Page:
What Are Ghost Kitchens, and Are They Right for Your Restaurant?
Restaurant delivery services and the business pressures of 2020 have turned the restaurant industry upside down. With many restaurants legally required to shut their doors to diners during the COVID-19 pandemic, 2020 saw a massive surge in online food delivery. According to Statista, online food delivery sales will top $28 billion in the U.S. alone in 2021.
While many diners will resume frequent visits to restaurants as they reopen at scale, there’s little doubt that restaurant delivery and takeout will remain popular for families, young professionals, and couples who want restaurant-quality meals—without the full dining experience.
Ghost kitchens, which are essentially restaurant kitchens without the restaurant seating attached, are a unique innovation that enables takeout and delivery without the costs and logistics of in-restaurant dining. But are ghost kitchens the right fit for your hospitality business? Keep reading to find out.
What are ghost kitchens?
Ghost kitchens are restaurants without a storefront. Diners will never sit at the chef’s table—or any table for that matter—but meals can be prepared and sent out using GrubHub, DoorDash, UberEats, their contemporaries, or in-house delivery. With a slimmer staff and smaller footprint, these kitchen-only restaurants also offer unique cost savings compared to traditional dining.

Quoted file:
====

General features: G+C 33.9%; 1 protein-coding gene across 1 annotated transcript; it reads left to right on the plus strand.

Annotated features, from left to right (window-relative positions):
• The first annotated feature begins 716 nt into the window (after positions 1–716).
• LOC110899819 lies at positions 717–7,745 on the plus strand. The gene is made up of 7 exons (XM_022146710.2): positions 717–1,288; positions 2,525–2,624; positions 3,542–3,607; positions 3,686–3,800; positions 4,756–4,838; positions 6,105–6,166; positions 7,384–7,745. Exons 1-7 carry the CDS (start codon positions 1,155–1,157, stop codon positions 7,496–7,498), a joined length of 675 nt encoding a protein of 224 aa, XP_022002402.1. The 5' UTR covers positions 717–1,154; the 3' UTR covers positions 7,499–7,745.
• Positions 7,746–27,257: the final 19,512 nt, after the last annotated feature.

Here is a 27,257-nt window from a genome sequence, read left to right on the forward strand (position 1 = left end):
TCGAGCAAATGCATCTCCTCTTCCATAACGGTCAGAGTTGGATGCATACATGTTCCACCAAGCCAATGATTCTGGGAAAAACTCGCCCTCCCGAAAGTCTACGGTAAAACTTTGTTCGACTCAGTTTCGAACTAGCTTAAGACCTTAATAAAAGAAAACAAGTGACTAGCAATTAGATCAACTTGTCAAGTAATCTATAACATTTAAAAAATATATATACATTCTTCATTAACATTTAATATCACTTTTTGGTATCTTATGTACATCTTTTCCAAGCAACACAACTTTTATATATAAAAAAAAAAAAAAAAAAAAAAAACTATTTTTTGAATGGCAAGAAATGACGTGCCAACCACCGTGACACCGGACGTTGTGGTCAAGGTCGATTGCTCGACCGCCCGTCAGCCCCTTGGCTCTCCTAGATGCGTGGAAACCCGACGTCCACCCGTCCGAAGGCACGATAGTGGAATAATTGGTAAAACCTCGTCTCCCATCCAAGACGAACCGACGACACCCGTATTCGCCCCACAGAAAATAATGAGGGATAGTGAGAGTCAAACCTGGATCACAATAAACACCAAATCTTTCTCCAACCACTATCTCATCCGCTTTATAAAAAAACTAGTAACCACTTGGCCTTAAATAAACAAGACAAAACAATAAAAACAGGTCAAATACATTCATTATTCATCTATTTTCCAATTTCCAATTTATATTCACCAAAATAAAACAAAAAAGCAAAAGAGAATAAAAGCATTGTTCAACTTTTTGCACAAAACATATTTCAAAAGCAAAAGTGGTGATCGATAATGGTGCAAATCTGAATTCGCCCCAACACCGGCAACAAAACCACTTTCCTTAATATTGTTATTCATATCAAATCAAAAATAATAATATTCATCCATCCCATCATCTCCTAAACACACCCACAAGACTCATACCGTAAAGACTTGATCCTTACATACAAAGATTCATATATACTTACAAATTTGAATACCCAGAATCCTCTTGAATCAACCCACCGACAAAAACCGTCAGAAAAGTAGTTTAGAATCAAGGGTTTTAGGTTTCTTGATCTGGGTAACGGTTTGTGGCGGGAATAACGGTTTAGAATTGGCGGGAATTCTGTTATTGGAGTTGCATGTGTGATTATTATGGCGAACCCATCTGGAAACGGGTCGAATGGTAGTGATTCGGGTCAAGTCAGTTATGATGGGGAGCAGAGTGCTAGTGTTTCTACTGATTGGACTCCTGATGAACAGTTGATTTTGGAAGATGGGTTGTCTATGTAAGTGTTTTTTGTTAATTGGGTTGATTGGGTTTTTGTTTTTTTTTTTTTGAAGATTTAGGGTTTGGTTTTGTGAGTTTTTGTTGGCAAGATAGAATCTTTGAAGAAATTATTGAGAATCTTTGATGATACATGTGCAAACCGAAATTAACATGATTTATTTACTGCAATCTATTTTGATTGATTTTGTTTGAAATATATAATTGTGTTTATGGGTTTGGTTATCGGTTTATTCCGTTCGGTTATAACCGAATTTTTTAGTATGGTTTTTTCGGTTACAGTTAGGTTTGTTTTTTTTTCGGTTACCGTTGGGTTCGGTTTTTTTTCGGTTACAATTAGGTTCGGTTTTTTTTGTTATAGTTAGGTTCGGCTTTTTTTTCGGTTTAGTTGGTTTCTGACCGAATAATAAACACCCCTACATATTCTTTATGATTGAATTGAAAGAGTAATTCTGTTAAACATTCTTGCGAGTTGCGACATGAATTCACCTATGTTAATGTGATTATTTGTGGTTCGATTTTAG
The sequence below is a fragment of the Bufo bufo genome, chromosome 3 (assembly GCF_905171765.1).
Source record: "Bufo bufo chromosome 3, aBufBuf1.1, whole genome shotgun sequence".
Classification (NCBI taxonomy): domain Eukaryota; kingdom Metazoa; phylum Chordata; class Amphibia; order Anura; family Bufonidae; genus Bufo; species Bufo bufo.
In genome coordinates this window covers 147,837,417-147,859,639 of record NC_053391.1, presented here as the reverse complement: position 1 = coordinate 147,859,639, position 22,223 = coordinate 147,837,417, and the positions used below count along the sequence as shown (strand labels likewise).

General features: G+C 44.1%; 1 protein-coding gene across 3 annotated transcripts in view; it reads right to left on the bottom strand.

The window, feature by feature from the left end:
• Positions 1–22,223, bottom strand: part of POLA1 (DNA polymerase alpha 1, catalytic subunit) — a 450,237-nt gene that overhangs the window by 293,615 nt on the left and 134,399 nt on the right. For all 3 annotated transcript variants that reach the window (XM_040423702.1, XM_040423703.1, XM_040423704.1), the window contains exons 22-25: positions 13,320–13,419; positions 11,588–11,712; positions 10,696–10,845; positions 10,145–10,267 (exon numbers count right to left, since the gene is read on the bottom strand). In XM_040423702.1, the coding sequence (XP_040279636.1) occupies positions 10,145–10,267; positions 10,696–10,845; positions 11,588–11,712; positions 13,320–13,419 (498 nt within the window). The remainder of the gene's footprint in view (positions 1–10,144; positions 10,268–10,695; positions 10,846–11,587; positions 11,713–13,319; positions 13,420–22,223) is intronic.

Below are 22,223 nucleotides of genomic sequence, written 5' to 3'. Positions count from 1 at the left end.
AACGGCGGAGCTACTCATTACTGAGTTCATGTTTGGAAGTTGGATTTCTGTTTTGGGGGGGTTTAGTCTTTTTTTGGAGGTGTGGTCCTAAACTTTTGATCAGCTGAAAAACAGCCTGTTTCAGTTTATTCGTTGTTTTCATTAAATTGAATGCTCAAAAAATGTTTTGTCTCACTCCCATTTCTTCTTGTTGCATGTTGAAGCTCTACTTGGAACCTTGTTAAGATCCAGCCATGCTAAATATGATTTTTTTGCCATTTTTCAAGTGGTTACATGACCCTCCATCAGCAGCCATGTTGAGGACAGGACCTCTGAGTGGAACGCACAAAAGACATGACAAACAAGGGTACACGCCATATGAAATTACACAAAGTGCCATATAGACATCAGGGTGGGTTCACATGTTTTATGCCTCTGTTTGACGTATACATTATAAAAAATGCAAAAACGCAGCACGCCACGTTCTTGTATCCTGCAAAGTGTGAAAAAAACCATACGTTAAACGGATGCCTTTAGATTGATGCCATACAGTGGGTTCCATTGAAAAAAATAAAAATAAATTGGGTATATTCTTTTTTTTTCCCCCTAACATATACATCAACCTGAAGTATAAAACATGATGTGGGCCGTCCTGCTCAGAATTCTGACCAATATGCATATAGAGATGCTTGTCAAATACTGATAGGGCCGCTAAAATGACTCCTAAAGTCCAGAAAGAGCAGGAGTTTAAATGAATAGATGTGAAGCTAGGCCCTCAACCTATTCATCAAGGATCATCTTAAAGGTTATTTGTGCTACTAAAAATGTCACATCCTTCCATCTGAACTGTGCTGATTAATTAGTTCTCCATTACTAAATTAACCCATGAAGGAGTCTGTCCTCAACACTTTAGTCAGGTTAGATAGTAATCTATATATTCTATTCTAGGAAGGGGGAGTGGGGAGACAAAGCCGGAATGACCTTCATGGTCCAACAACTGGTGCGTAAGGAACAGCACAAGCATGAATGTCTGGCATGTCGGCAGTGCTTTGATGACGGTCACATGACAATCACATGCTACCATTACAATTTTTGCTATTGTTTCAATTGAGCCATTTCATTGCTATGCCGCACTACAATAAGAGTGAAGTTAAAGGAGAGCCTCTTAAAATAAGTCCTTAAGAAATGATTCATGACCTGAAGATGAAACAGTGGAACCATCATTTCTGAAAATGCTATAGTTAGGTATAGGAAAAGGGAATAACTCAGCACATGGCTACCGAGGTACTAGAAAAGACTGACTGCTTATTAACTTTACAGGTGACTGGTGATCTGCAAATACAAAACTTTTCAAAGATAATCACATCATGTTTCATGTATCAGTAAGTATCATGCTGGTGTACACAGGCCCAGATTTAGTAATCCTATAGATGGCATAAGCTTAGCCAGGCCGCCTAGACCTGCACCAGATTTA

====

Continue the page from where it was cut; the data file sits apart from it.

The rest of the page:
What are the benefits of ghost kitchens?
If you are the type of restaurateur who always thought running a restaurant would be great—minus the diners and the responsibility of managing front-of-house staff—ghost kitchens could be right up your alley. Beyond owner preferences, there are several practical benefits of operating a ghost kitchen.
Lower startup cost
The first realized benefit of a ghost kitchen is a lower startup cost. Ghost kitchens are smaller than traditional restaurants and don’t require the tables, chairs, decorations, glassware, cutlery, drink refills, and other costs associated with hosting guests.
Lower operating cost
With a smaller footprint, you get lower rent costs. You also don’t have to be located in a busy retail area—which opens the door to even more savings. There are no servers, hosts, hostesses, or bussers, and there’s less of a demand on the dishwashing line. Labor is one of the highest operating costs for restaurants, but ghost kitchens can drastically reduce that spend.
Less operating complexity
When you don’t have in-house dining, a lot less can go wrong. Though delivery is new to some businesses, third party delivery apps can take that off of your plate so you only have to worry about cooking and preparing orders.
Easier and cheaper to scale
Lower cost. Less complexity. Faster to open. Restaurant brands running out of ghost kitchens have a massive opportunity to grow more quickly than their brick-and-mortar competitors.
Now that you have a better idea of what ghost kitchens are and why they make sense for many business owners, executives, and managers, here’s a deeper dive into how ghost kitchens can save money and support your brand goals.
Ghost kitchens offer cost saving opportunities
The typical cost of opening a small restaurant in a high-demand urban area is $750,000 to $1.2 million. But when leasing space for a ghost kitchen, you may be able to start with just $50,000 in costs related to hiring, training, and leasing a fully equipped ghost kitchen.